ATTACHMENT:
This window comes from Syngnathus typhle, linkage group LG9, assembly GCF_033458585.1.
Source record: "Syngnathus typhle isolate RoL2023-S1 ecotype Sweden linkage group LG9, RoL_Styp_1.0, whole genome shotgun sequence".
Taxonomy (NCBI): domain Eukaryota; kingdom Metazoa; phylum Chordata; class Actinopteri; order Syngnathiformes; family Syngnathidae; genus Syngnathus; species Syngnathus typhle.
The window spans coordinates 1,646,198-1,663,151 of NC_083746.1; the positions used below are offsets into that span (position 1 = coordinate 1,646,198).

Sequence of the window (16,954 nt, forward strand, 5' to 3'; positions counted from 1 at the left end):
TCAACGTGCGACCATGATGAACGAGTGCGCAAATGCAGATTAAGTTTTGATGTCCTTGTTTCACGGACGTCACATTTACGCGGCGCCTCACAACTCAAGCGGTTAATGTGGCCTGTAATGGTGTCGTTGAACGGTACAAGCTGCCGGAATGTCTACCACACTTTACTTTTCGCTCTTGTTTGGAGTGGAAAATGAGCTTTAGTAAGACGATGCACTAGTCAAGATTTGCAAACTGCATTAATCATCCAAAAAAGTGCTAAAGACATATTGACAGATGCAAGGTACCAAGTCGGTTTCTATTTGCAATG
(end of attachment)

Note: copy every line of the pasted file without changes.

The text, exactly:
This window comes from Syngnathus typhle, linkage group LG9, assembly GCF_033458585.1.
Source record: "Syngnathus typhle isolate RoL2023-S1 ecotype Sweden linkage group LG9, RoL_Styp_1.0, whole genome shotgun sequence".
Taxonomy (NCBI): domain Eukaryota; kingdom Metazoa; phylum Chordata; class Actinopteri; order Syngnathiformes; family Syngnathidae; genus Syngnathus; species Syngnathus typhle.
The window spans coordinates 1,646,198-1,663,151 of NC_083746.1; the positions used below are offsets into that span (position 1 = coordinate 1,646,198).

Sequence of the window (16,954 nt, forward strand, 5' to 3'; positions counted from 1 at the left end):
TCAACGTGCGACCATGATGAACGAGTGCGCAAATGCAGATTAAGTTTTGATGTCCTTGTTTCACGGACGTCACATTTACGCGGCGCCTCACAACTCAAGCGGTTAATGTGGCCTGTAATGGTGTCGTTGAACGGTACAAGCTGCCGGAATGTCTACCACACTTTACTTTTCGCTCTTGTTTGGAGTGGAAAATGAGCTTTAGTAAGACGATGCACTAGTCAAGATTTGCAAACTGCATTAATCATCCAAAAAAGTGCTAAAGACATATTGACAGATGCAAGGTACCAAGTCGGTTTCTATTTGCAATG